Making People Better at Work, Part Two - High-Quality ConnectionsFeb 04, 2021
Written by Becky Andree | (cover image: @krakenimages)
Do the people you work with leave you feeling energized? Or do you feel depleted after a day of work with others?
High-Quality Connections (HQC) are interactions that create energy. That energy is contagious.
When we observe energy in nature, we see a symbiotic relationship. We see a cycle of consumption, using, and then giving back. Energy is being exchanged rather than destroyed. HQCs build and accelerate this type of symbiotic relationship at work.
Energy is a critical but limited resource that enables excellence in individuals, teams, and organizations. While it is limited, it is also renewable. Every interaction we have has the capacity to create or deplete this vital energy.
Interactions can be short-term and momentary, like an exchange walking through the hallway.
They can be long-term and ongoing, like working on a project team where the collision of ideas generates excitement and engagement.
Research has shown that when HQCs are present, they broaden thinking, heighten learning, and build resilience.
On the other side of the ‘energy’ continuum are Low-Quality Connections (LQC). We might think of LQCs as black holes that absorb all the light in the system without returning anything!
You might remember a LQC experience and the toxicity it created. These experiences can leave us feeling as if an energy vampire has swooped in to drain us. An LQC instantly creates feelings of incompetence, worthlessness, and diminished psychological safety. Repeated experience of LQCs gradually destroys the ability to learn, show initiative, and take risks.
When our energy is depleted, we turn inward for protection and sensemaking. We take on a second job - what psychologists call “motive work” - trying to figure out why someone would treat us this way. LQCs create a wake of destruction, where a series of everyday acts that communicate mistrust or disrespect are just as damaging as a major emotional blow up.
So what is part of a HQC?
When individuals are asked about their experience of HQC, they report three things:
Sense of Vitality - feeling energized in the connection
Positive Regard - feeling known and loved or being respected and cared for
Mutuality - mutual vulnerability and responsiveness as individuals experience the full participation and engagement in the connection
In my research, these three themes came out very strongly. There is an excitement and an energy when discussing these types of exchanges. The individual was willing to expend energy in the connection because they were also getting energy back.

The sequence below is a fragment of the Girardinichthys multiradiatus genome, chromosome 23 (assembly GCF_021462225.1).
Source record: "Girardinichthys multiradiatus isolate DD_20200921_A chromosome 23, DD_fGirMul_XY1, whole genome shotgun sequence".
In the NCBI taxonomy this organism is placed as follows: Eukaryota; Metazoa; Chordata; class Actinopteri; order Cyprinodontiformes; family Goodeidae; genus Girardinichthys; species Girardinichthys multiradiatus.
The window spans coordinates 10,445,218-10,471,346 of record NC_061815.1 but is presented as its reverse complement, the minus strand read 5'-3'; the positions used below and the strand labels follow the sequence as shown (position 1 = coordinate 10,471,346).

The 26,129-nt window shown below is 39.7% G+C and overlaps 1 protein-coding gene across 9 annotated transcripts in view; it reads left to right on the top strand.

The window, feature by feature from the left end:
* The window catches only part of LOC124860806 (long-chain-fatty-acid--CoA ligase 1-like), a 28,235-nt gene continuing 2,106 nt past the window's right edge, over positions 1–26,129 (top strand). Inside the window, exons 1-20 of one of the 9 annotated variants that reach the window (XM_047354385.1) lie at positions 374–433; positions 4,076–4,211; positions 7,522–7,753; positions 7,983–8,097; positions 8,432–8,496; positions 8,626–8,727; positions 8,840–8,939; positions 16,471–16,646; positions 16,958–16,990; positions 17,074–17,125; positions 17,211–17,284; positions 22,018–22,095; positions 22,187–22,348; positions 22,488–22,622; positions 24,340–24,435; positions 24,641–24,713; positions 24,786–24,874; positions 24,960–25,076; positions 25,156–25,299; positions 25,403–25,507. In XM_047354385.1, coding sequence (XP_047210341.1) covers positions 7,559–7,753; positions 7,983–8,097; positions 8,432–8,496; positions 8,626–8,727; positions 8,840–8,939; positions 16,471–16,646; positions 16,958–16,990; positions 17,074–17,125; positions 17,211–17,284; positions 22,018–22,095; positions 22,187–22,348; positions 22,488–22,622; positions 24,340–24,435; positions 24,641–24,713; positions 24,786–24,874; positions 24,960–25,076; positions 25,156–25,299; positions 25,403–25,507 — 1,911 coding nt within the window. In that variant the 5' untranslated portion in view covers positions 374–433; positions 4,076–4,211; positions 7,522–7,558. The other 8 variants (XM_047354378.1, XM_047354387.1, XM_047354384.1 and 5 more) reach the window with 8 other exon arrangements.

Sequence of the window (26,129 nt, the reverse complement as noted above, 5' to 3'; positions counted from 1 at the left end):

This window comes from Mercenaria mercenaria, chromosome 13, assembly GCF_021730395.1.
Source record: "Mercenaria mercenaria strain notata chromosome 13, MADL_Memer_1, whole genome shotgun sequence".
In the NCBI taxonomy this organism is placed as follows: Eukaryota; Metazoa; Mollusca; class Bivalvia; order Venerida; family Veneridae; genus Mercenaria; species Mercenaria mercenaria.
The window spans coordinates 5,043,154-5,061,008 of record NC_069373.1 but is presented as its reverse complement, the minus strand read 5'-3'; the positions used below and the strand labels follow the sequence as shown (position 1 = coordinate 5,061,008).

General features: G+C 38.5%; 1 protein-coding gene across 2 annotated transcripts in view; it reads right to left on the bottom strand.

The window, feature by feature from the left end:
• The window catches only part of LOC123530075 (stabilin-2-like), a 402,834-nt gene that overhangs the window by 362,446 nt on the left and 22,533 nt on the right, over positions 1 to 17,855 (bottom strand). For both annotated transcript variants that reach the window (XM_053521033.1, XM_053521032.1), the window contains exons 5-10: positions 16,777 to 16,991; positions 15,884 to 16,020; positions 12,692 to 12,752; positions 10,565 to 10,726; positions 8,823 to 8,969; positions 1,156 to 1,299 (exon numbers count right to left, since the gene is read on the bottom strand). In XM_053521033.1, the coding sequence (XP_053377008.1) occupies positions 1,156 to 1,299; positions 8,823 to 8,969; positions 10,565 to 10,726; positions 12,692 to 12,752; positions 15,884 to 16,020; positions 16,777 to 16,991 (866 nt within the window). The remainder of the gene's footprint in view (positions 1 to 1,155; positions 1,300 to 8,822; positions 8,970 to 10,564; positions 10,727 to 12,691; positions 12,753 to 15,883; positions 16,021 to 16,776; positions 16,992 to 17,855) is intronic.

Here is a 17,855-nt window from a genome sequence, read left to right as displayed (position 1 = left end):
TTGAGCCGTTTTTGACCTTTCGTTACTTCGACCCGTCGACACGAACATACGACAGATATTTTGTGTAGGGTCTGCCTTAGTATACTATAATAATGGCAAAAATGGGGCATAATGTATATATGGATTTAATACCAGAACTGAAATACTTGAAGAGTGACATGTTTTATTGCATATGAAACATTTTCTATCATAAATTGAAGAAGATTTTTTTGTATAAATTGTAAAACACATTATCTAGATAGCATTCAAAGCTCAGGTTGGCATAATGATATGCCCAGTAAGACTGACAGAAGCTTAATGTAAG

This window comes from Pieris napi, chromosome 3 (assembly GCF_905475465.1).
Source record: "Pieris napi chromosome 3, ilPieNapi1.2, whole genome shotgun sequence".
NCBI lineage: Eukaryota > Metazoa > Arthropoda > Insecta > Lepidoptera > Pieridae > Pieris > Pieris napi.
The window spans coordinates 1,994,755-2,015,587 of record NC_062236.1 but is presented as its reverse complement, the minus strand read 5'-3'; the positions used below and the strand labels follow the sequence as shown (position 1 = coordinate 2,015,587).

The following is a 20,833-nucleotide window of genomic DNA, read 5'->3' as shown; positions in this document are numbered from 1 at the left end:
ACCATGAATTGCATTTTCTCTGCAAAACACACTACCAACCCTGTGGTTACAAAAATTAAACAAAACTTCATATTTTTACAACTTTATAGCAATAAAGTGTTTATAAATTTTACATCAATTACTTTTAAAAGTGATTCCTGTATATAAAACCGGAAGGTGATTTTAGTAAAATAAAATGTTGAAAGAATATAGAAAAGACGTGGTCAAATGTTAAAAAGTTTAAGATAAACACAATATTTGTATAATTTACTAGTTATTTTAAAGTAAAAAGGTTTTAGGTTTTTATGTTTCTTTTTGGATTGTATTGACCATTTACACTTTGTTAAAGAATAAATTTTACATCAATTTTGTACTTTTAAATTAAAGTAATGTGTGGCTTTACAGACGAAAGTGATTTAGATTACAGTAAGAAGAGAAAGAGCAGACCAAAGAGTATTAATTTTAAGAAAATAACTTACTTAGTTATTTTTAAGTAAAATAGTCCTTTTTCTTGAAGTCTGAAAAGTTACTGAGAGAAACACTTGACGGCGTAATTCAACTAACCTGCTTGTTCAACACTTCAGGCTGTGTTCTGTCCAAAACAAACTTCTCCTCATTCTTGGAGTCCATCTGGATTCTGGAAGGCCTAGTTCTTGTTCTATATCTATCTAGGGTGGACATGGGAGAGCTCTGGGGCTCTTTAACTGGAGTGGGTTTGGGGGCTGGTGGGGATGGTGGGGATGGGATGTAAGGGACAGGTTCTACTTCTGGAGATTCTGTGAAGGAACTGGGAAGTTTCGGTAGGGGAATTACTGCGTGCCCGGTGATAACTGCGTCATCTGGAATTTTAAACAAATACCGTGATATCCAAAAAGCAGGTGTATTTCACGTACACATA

Another lens is to look at the elements that are part of an HQC. Three things were found:
Connectivity - the level of openness to new ideas and influences
Tensility - the connection’s ability to bend and withstand strain and to function in a variety of circumstances
Emotional Carrying Capacity - expression of more emotion, both positive and negative
My research participants all shared HQC stories that expressed being open to ideas and influence, identifying a variety of circumstances including moral or ethical dilemmas, and an ability to express positive and negative emotions.
Feeling good is wonderful of course. But are there any tangible benefits?
Yes, there are. The benefits of HQCs are found at the individual, team, and organizational level.
Individuals tend to be more satisfied, committed, and attached to the organization.
Teams experience greater learning and creativity, and are more flexible and adaptive.
Organizations benefit from a greater capacity for cooperation and collaboration, and their customers/suppliers tend to be more attached to the organization.
Furthermore, HQCs help minimize impression management, cognitive and collaborative overload, and disengagement.
Impression Management - with HQCs individuals feel a sense of mutuality and positive regard. They build trust and psychological safety. When they can express themselves both positively and negatively, they feel cared for. While a great deal of impression management occurs in LCQs, in HQC, it is reduced or non-existent.
Cognitive & Collaborative Overload - HQCs generate greater psychological safety and trust, which leads to increasing cooperation, personal growth and performance. When individuals are cooperating, it expands their thinking and creates conditions that increase their complexity of thinking as both parties are open to new ideas and influences. This has implications for leadership development and innovation. HCQs also increase the capacity to be adaptive and resilient.
Disengagement - The research is pretty clear. When HQCs are a central part of work, everyone feels more connected and committed - employees, suppliers, and customers.
Sounds great, but how do you do it?
We own or design workplaces. We aren’t responsible for this. It is our managers’ and our teammates' responsibility. What has it got to do with workplace design or workplace operations?
A lot, as a matter of fact. Because the way you design and run the workspace significantly impacts on how ‘participants’ view their role and routines.
Roles - the function we play when we occupy a particular position in a social world. A set of expectations about how we should behave and what we are held accountable to.
Routines - repeated, recognizable ways of doing activities. You might think of them as organizational habits or practices.
To illustrate this, let me share a story.
When I first became an entrepreneur I joined a co-working space. It was beautiful. Everything was open. There were cubicle stations, two long tables, couches to sit on, a few games to play, phone booths, etc. Basically, everything was in one big rectangular box.
My ‘welcome’ to the space involved someone walking me around, telling me where the things were and asking me to pick a cubicle station. I was not introduced to any other people.